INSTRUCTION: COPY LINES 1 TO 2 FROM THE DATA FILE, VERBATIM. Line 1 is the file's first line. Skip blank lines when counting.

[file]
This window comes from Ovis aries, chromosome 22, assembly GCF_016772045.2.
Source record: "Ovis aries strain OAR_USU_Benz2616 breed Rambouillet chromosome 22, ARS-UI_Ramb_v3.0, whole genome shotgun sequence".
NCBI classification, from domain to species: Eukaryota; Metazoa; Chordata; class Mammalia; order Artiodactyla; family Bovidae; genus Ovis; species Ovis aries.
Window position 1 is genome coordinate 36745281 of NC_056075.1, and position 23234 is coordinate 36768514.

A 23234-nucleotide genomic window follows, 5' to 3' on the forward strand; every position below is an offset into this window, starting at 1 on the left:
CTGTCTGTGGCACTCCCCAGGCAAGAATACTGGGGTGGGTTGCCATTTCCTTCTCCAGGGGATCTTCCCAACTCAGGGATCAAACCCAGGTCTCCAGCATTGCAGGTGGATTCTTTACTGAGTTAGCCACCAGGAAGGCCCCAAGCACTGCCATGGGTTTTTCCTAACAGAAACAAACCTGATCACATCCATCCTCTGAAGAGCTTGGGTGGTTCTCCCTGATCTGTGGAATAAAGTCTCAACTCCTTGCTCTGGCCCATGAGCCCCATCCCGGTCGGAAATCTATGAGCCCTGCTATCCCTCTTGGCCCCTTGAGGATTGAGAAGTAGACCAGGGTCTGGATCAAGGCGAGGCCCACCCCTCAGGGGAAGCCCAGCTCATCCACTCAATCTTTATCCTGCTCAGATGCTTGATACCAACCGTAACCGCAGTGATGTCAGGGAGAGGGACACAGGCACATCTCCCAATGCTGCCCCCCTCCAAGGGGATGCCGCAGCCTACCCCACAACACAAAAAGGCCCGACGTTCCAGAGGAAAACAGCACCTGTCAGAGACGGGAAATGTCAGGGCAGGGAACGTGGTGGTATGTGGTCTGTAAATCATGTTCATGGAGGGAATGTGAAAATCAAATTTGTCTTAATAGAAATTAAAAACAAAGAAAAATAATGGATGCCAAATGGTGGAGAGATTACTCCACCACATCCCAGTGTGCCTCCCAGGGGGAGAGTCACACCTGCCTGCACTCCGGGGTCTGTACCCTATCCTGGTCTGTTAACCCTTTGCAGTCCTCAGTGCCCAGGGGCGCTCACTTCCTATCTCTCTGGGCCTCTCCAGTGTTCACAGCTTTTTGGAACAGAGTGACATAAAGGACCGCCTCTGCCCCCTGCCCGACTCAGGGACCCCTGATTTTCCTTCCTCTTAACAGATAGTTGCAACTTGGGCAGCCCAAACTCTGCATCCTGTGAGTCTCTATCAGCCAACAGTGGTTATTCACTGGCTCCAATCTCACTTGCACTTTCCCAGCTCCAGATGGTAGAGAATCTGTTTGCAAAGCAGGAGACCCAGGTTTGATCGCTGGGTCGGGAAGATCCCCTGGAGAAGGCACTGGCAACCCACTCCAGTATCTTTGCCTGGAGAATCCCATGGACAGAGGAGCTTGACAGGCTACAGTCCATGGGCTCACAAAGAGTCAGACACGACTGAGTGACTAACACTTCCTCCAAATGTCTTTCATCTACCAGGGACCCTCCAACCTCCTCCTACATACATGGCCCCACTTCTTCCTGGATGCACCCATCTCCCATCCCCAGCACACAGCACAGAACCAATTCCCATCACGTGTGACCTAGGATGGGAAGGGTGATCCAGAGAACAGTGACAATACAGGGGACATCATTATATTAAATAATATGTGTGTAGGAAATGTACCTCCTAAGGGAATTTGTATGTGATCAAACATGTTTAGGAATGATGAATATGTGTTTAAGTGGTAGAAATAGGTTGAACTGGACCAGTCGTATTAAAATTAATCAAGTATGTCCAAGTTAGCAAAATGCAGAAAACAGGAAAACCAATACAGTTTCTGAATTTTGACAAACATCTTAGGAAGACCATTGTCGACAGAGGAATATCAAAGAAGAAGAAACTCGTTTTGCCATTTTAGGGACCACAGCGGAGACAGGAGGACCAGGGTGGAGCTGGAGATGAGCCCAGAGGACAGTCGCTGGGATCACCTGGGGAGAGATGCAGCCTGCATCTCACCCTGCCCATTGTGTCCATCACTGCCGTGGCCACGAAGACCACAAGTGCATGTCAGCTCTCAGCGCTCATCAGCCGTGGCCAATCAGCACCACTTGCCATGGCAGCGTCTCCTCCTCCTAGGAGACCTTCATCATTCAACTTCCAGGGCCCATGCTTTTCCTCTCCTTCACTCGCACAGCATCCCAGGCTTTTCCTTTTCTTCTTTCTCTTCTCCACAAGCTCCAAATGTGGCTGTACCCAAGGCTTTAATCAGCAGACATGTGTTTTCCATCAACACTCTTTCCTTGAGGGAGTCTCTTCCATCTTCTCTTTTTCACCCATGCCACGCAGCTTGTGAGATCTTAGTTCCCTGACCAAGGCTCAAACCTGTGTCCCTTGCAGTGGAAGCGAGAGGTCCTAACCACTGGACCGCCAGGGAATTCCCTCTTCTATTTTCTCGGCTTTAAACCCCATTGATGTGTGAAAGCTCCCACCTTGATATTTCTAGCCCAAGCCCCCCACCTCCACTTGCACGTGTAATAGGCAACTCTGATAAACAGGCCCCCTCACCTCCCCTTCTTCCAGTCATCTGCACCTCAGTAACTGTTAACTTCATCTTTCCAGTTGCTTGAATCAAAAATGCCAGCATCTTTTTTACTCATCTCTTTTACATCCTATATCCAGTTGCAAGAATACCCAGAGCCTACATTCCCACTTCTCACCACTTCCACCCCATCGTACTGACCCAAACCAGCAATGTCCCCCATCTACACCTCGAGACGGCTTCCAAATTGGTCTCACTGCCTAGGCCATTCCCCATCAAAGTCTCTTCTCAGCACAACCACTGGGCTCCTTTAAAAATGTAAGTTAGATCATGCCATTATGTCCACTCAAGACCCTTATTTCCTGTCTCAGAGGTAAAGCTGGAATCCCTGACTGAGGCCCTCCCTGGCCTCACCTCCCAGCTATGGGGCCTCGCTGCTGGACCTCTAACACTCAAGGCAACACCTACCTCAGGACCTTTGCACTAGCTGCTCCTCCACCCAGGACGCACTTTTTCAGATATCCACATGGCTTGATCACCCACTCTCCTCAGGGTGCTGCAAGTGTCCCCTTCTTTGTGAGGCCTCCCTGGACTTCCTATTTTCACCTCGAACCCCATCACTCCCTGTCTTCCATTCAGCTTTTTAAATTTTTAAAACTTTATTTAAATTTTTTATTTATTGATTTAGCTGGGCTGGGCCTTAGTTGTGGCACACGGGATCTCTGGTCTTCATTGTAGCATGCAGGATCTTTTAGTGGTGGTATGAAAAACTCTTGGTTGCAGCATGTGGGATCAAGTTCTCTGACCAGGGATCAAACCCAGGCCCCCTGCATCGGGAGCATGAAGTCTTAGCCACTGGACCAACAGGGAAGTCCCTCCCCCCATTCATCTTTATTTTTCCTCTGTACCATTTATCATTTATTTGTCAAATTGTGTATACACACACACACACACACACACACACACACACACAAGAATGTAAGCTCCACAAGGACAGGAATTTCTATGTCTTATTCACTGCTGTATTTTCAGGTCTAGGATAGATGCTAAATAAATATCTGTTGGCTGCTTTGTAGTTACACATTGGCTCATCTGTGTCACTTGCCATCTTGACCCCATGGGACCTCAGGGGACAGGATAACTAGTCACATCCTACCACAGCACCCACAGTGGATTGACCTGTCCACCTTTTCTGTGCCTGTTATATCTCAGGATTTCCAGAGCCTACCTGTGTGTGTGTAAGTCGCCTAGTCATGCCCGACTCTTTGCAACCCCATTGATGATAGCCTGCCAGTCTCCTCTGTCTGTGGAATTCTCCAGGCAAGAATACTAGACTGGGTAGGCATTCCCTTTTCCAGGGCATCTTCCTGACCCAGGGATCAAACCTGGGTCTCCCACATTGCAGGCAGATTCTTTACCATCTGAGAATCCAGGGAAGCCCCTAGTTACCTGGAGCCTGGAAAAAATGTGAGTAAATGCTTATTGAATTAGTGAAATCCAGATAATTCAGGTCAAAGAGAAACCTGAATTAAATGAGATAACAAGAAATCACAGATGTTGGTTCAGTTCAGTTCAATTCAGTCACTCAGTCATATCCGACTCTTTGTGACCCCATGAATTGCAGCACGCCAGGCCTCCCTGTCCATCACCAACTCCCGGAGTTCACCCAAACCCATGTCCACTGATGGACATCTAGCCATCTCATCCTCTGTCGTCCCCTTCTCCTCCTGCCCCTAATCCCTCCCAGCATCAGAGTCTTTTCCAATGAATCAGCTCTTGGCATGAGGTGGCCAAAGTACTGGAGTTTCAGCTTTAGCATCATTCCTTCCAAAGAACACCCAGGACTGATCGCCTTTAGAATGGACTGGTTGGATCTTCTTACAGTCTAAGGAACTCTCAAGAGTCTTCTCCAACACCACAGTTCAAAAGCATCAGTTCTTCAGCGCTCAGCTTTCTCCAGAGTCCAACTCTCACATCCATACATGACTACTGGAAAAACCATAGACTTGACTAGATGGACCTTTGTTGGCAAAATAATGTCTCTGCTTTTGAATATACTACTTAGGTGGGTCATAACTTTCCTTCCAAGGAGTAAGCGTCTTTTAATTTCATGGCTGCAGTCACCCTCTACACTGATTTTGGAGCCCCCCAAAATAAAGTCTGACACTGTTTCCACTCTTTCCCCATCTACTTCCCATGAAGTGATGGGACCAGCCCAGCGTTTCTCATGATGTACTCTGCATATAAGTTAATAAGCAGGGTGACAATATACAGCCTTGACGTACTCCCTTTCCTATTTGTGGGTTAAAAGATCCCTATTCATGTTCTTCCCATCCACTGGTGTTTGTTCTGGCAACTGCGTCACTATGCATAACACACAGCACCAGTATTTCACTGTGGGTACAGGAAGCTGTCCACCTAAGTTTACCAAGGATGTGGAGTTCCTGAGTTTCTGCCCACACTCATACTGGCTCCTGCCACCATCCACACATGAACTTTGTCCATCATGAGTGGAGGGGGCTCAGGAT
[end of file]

This window comes from Ovis aries, chromosome 22, assembly GCF_016772045.2.
Source record: "Ovis aries strain OAR_USU_Benz2616 breed Rambouillet chromosome 22, ARS-UI_Ramb_v3.0, whole genome shotgun sequence".